White evangelicals believe Trump is their savior

Jim Watson/AFPTrump puts on his pious face

Before the end of 2016 there was little in Donald Trump’s life, or frequently offensive political campaign, to suggest that as president he would be hailed as God’s appointee on Earth, be beloved by born-again Christians, or compared to a biblical king.

Yet that is exactly what has happened in the three years since Trump took office, as he has surrounded himself with a God-fearing cabinet and struck up an unlikely but extremely beneficial relationship with white evangelical supporters.

It’s a relationship that, for the president, has ensured unwavering support from a key voter base and for his religious supporters, seen a conservative takeover of the courts and an assault on reproductive and LGBTQ+ rights.

“It’s incredibly troubling,” said Rachel Laser, president and CEO of Americans United, a nonpartisan organization dedicated to the separation of church and state.

“Trump is conferring unparalleled privilege on one narrow slice of religion,” Laser said. “He confers privilege in exchange for constant loyalty at the ballot box, no matter what he does.”

If you share your bed with garbage, the stink wears off on you. While that can be a two-way problem, the worst end of the brush is painting these religious folk to be as corrupt as Trump, his allies, his whole platform of bigotry and theft.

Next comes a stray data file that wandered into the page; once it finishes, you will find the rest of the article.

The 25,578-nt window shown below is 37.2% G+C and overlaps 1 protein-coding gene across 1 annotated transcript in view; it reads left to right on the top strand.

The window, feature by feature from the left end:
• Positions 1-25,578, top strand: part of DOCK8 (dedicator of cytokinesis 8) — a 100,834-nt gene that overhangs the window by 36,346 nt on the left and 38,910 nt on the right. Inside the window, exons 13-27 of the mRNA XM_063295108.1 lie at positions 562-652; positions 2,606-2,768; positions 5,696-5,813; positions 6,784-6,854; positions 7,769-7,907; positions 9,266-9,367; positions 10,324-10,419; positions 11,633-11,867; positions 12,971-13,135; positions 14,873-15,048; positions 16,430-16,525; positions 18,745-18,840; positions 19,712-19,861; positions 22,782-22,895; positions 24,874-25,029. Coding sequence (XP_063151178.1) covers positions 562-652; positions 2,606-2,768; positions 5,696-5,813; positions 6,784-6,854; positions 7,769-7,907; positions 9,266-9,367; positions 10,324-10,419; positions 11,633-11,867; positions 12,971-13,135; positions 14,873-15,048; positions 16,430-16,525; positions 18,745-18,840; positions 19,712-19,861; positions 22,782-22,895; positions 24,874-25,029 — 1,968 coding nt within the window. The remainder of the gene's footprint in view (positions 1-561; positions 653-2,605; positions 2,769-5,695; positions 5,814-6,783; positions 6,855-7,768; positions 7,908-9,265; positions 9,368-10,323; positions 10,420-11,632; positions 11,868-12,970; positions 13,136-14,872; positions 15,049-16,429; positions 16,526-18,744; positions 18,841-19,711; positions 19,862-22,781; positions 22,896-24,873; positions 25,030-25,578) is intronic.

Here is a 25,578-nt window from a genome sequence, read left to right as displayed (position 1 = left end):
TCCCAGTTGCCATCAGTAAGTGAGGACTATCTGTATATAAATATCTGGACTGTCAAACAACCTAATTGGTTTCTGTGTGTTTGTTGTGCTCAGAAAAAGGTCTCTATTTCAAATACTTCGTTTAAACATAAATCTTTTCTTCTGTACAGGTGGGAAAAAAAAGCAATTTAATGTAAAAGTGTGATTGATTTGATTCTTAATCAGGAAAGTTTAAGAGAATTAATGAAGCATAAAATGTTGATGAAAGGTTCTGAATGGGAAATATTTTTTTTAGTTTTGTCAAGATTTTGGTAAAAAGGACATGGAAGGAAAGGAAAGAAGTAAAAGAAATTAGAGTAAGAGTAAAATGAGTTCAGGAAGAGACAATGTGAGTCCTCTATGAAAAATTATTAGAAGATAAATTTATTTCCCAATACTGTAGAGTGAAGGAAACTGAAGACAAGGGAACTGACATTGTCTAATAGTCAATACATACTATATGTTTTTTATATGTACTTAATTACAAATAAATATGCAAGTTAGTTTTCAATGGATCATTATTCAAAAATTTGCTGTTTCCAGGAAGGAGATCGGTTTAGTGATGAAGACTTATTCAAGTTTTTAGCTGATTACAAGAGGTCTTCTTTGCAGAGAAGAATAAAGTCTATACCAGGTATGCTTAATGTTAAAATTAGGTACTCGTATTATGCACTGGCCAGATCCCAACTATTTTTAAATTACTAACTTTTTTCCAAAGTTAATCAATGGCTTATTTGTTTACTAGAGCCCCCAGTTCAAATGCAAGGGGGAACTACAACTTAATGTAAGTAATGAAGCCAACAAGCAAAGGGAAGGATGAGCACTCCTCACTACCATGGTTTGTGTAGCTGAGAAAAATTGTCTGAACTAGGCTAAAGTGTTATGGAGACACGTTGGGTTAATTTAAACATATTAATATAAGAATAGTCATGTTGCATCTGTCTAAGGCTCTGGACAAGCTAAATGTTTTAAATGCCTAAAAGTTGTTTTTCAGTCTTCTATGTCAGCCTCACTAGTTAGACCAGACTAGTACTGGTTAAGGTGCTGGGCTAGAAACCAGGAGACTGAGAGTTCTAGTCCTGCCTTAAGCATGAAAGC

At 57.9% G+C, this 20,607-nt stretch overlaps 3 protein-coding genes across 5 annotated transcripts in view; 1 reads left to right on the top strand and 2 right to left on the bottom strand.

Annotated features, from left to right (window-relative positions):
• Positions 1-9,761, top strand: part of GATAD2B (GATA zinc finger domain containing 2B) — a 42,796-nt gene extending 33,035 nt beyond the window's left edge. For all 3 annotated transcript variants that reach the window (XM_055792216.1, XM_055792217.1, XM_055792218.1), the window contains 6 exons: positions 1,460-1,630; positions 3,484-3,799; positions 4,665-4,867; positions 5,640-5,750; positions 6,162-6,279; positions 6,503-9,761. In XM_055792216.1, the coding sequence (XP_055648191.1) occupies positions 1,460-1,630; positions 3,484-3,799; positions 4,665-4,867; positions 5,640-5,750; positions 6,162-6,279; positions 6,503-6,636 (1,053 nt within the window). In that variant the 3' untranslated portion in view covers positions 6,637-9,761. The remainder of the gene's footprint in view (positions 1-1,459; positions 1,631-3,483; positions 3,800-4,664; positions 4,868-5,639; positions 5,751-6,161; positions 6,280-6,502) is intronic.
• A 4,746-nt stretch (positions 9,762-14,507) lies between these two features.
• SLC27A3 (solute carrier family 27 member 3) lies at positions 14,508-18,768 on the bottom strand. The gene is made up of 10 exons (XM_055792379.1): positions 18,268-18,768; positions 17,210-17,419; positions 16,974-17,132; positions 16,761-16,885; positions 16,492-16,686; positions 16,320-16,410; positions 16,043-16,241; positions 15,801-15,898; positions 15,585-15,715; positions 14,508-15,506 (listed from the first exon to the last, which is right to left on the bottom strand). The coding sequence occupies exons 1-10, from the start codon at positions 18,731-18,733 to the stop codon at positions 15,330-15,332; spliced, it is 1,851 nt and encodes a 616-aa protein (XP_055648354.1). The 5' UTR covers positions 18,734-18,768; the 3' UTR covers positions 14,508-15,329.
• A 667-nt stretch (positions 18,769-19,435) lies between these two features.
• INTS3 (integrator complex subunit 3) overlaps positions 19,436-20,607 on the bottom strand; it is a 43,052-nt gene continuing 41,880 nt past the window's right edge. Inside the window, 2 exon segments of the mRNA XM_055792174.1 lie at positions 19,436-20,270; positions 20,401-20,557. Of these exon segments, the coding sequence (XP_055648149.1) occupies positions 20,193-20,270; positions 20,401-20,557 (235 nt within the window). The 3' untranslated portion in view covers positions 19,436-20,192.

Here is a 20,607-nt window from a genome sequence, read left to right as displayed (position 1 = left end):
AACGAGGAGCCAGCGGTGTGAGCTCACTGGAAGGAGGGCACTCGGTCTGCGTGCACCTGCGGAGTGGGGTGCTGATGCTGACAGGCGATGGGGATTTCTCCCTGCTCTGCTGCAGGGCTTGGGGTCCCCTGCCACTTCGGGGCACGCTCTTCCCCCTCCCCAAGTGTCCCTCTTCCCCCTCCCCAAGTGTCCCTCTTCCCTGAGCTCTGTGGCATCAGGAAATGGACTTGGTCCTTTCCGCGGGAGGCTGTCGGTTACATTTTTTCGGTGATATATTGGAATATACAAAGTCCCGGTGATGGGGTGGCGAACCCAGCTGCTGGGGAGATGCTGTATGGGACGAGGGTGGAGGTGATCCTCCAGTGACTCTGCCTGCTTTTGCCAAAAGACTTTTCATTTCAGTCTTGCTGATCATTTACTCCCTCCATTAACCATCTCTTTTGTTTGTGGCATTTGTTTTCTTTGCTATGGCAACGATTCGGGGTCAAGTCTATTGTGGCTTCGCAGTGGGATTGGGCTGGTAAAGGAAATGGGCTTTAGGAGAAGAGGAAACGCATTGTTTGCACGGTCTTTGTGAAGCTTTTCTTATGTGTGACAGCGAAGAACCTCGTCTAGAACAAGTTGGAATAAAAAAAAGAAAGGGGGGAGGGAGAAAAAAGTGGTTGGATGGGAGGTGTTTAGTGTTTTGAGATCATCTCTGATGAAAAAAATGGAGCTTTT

Ignoring Trump True Believers is OK by me. “Regretters” are another story.

Sherri Underwood reluctantly cast her vote for Donald Trump in November.

But as her health insurance premiums continued to rise, reaching a price higher than her mortgage, she decided to vote for Trump with the hope that he would repeal and replace Obamacare. She wasn’t alone: Health care was one of the top reasons that voters chose Trump in the 2016 election. A Pew study shows the issue was one of the five most important issues for Americans. Many Trump voters expressed frustration with high premiums and the penalty tax of Obamacare. And “repeal and replace,” repeated for years by Republican Congress members, became one of Trump’s signature campaign promises.

❝ But by the time Inauguration Day rolled around, Underwood already regretted her choice. She told Vox that in January she was already seeing signs that Trump wasn’t going to stay true to his campaign promises.

And she recently saw her fears come true: The American Health Care Act, Republicans’ repeal-and-replace plan — the very issue that had decided her vote — failed…

Repeal and replace was the primary motivating factor in my vote for Donald Trump. It is what swayed my vote despite my misgivings with him. The premiums had continued to climb under Obamacare. It was really squeezing our household budget, and I was still unable to buy the medications I needed. I didn’t receive much coverage under my policy, and I felt like I was being held hostage to this policy that wasn’t beneficial to me unless I needed it for some catastrophic event…

I wanted Trump to do away with the tax penalty mandate if you didn’t get coverage. I wanted him to lower premiums and expand coverage under these plans.